- Printable Coupons – Printable coupons are the most common diaper coupons that I use. Start with Coupons.com, if there aren’t any there try SmartSource or Redplum. You can also get printables from the Huggies and Pampers websites when you sign up to get rewards as well as P&G Everyday.
- Weekly Newspaper – I don’t have a subscription to the newspaper. I do typically buy the first Sunday newspaper of every month because it contains an extra Proctor & Gamble insert that has Pampers diapers coupons.
- Store Promotions – the final place to get great diaper coupons is through the stores you shop at most. Many grocery stores and supercenters have baby clubs that you can join and they will send you store coupons to encourage you to shop with them. Publix and Kroger send out coupon flyers or have them in store for you to grab some extra coupons from time to time.
- E-Coupons – Depending on your store you can use e-coupons to grab some extra savings. The main places are Savingstar and Ibotta.
While you cannot get free diapers all the time, you can get them once in a while. I put together a list of how I score a few free diapers from time to time to help you supplement your savings.
Earth Baby – it’s only one but it could come in handy. I stashed mine in the glove compartment of my car because I forget to grab the diaper bag when I take the youngest with me to the store.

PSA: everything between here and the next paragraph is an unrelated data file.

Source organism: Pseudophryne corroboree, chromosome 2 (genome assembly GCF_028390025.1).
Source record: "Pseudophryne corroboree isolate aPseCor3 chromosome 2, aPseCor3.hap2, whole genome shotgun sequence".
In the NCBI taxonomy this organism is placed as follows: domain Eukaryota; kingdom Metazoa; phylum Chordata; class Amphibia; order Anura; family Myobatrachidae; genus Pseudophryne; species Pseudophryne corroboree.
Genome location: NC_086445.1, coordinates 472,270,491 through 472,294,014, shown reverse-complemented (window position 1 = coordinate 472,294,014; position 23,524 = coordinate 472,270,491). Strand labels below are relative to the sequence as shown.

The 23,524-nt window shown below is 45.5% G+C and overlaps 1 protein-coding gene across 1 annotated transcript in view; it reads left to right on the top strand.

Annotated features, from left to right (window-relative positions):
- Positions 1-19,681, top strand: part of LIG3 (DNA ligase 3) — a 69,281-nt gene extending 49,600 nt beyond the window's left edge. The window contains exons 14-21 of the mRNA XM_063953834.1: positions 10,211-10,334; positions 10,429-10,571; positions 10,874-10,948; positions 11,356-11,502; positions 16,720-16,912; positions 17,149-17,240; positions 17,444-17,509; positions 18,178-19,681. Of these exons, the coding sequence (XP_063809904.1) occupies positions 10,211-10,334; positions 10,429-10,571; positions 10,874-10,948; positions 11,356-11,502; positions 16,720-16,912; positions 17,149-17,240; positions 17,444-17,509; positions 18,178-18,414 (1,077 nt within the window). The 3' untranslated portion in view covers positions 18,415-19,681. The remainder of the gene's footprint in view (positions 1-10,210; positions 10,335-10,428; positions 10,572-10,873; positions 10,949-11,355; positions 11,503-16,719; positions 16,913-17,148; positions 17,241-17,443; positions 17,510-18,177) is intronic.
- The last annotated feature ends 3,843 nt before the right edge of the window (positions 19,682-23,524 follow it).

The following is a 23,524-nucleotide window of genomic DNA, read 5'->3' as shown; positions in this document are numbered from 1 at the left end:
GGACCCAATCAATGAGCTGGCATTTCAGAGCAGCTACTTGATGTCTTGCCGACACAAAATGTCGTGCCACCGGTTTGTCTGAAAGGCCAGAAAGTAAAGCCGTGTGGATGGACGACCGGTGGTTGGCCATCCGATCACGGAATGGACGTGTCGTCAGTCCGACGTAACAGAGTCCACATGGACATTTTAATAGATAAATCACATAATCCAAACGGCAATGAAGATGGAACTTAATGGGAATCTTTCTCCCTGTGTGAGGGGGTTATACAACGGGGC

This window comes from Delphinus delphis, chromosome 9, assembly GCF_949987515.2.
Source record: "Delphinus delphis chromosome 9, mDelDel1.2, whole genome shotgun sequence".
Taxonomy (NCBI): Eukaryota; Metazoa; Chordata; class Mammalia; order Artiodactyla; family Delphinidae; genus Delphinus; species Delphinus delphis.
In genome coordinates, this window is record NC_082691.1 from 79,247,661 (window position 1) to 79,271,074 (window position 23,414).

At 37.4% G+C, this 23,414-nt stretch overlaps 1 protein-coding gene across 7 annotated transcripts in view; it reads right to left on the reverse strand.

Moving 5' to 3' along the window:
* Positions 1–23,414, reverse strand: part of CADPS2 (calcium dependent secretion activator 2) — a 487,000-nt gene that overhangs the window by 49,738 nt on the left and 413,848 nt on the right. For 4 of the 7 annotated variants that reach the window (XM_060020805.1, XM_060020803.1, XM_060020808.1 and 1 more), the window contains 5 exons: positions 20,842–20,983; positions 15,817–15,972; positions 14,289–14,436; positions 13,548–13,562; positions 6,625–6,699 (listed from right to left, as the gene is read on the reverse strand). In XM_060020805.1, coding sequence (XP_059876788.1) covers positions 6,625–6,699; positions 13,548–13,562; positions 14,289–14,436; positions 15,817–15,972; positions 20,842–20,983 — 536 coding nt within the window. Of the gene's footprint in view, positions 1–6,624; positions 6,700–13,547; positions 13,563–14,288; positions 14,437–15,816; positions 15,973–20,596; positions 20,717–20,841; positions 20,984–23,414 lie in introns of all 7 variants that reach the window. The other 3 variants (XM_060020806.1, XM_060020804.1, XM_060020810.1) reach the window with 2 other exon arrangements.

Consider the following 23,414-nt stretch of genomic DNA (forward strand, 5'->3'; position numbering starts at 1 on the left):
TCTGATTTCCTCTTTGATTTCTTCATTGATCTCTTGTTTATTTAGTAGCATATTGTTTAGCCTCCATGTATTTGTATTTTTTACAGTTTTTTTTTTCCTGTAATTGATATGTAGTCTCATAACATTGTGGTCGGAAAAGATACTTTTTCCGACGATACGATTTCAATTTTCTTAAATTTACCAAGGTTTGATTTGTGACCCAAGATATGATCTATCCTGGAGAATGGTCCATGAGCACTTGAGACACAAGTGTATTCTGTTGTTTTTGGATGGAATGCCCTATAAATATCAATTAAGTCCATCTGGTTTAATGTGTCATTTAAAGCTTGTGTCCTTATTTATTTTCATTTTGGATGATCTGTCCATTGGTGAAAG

There are three main brands of diapers: Huggies, Pampers, and Luvs (which is owned by the same company that owns Pampers). Luvs is the least of the three and does not have a rewards program, but the other two do.
I am enrolled in both of them because when I buy diapers the most important thing is that we do not go generic and we get a good price.
In other words we will use either Huggies or Pampers as long as I am beating the generic diaper price. The downside to this is that we spread our rewards out over two programs
You only get a few points with each pack of diapers that you purchase but when you get to 500 points you can get a free jumbo pack of diapers. If you wait till you get to 1000 points you can get a free box. Other rewards include gift cards, toys and magazine subscriptions.